Inside Christian churches, natural light has long been harnessed to underscore theological, symbolic, and ideological statements. In this volume, twenty-four international scholars with various specialties explore how the study of sunlight can reveal essential aspects of the design, decoration, and function of medieval sacred spaces. Themes covered include the interaction between patrons, advisors, architects, andContinue reading “New Publication: Natural Light in Medieval Churches, edited by Vladimir Ivanovici and Alice Isabella Sullivan, published by Brill”
This volume, published by Brepols, reveals the impact that art objects manufactured in the Islamic and Byzantine Mediterranean had on the medieval visual culture of England. It also addresses the complex phenomenon of the Crusades, in which both violence and dynamic cultural interaction coexisted. A carefully integrated group of studies begins with the so-called “Chertsey”Continue reading “New publication: ‘Bringing the Holy Land Home: The Crusades, Chertsey Abbey, and the Reconstruction of a Medieval Masterpiece’ edited by Amanda Luyster”
The extraordinary discovery of a Breviary-Missal at the Leone Museum in Vercelli has brought tolight the oldest known evidence of Salerno’s liturgy, which dates back to the years of ArchbishopRomualdo II Guarna (1153-1181). The manuscript joins a group of codices kept at the “SanMatteo” Diocesan Museum in Salerno, and provides many hitherto unpublished codicological,musicological, andContinue reading “New Publication: ‘Il Breviario-Messale Di Salerno Del Museo Leone Di Vercelli. Una Nuova Fonte Per La Storia Dell’Arte, Della Cultura E Della Liturgia’, edited by Maddalena Vaccaro and Gionata Brusa”
Medieval manuscripts are our shared inheritance, and today they are more accessible than ever—thanks to digital copies online. Yet for all that widespread digitization has fundamentally transformed how we connect with the medieval past, we understand very little about what these digital objects really are. We rarely consider how they are made or who makesContinue reading “New Publication: ‘Digital Codicology: Medieval Books and Modern Labor’ by Bridget Whearty”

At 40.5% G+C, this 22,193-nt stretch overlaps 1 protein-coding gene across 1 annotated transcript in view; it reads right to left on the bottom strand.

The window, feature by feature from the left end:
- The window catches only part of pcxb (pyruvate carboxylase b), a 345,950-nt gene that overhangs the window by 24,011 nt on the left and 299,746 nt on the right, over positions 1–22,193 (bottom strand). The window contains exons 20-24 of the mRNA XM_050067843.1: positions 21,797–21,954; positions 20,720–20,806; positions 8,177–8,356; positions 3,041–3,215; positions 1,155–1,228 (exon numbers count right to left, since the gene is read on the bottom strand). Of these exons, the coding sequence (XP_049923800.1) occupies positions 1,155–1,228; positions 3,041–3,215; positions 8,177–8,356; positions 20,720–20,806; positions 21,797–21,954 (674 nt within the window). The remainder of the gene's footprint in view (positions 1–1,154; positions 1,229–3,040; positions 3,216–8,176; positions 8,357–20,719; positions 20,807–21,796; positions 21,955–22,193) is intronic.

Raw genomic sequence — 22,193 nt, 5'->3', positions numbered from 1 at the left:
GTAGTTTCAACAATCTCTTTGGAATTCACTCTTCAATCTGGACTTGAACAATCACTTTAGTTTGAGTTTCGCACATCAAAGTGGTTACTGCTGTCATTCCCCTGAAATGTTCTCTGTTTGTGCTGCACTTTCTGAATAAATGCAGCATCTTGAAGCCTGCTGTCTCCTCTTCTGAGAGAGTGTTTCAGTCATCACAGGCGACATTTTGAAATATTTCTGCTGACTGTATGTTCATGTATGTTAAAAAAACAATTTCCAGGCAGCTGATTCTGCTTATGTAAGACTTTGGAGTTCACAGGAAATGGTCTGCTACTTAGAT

This book addresses a hitherto unexplored topic, namely Italian archives that hold photographic images relating to the art of Byzantium and the Mediterranean East.
This book aims to situate the art and architecture of the French medieval church of Germigny-l’Exempt within the global historical context of the formation of France in the 12th and 13th centuries.
This study uncovers how Saint Cecilia came to be closely associated with music and musicians. Until the fifteenth century, Saint Cecilia was not connected with music. She was perceived as one of many virgin martyrs, with no obvious musical skills or interests. During the next two centuries, however, she inspired many musical works written inContinue reading “New Publication: ‘Saint Cecilia in the Renaissance: The Emergence of a Musical Icon’ by John A. Rice”
Timothy McCall is Associate Professor of Art History at Villanova University.
The presence of gold, silver, and other metals is a hallmark of decorated manuscripts, the very characteristic that makes them “illuminated.” Medieval artists often used metal pigment and leaf to depict metal objects both real and imagined, such as chalices, crosses, tableware, and even idols; the luminosity of these representations contrasted pointedly with the surroundingContinue reading “New publication: ‘Illuminating Metalwork. Metal, Object, and Image in Medieval Manuscripts’, edited by Joseph Salvatore Ackley and Shannon L. Wearing”
In 1578, a fourteen-foot linen sheet bearing the faint bloodstained imprint of a human corpse was presented to tens of thousands of worshippers in Turin, Italy, as one of the original shrouds used to prepare Jesus Christ’s body for entombment. From that year into the next century, the Shroud of Turin emerged as Christianity’s preeminentContinue reading “New publication: ‘An Artful Relic. The Shroud of Turin in Baroque Italy’, by Andrew R. Casper”